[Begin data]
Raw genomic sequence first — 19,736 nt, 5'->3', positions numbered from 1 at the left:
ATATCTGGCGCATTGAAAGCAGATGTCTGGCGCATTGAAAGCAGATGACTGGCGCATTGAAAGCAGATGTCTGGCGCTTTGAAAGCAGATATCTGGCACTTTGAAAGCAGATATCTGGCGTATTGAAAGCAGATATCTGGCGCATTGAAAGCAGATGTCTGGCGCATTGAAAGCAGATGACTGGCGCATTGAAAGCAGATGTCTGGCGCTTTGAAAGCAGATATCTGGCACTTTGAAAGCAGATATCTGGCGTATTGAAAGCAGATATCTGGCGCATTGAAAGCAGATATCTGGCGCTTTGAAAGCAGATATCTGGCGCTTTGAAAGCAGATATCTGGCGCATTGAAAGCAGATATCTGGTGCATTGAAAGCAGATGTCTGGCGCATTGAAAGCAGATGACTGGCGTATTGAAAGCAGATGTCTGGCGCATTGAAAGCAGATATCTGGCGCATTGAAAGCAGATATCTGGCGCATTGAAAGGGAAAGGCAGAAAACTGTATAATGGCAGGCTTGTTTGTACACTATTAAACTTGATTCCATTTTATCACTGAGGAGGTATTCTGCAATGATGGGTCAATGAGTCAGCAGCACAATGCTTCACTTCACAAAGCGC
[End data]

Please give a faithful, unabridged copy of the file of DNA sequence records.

Raw genomic sequence first — 19,736 nt, 5'->3', positions numbered from 1 at the left:
ATATCTGGCGCATTGAAAGCAGATGTCTGGCGCATTGAAAGCAGATGACTGGCGCATTGAAAGCAGATGTCTGGCGCTTTGAAAGCAGATATCTGGCACTTTGAAAGCAGATATCTGGCGTATTGAAAGCAGATATCTGGCGCATTGAAAGCAGATGTCTGGCGCATTGAAAGCAGATGACTGGCGCATTGAAAGCAGATGTCTGGCGCTTTGAAAGCAGATATCTGGCACTTTGAAAGCAGATATCTGGCGTATTGAAAGCAGATATCTGGCGCATTGAAAGCAGATATCTGGCGCTTTGAAAGCAGATATCTGGCGCTTTGAAAGCAGATATCTGGCGCATTGAAAGCAGATATCTGGTGCATTGAAAGCAGATGTCTGGCGCATTGAAAGCAGATGACTGGCGTATTGAAAGCAGATGTCTGGCGCATTGAAAGCAGATATCTGGCGCATTGAAAGCAGATATCTGGCGCATTGAAAGGGAAAGGCAGAAAACTGTATAATGGCAGGCTTGTTTGTACACTATTAAACTTGATTCCATTTTATCACTGAGGAGGTATTCTGCAATGATGGGTCAATGAGTCAGCAGCACAATGCTTCACTTCACAAAGCGC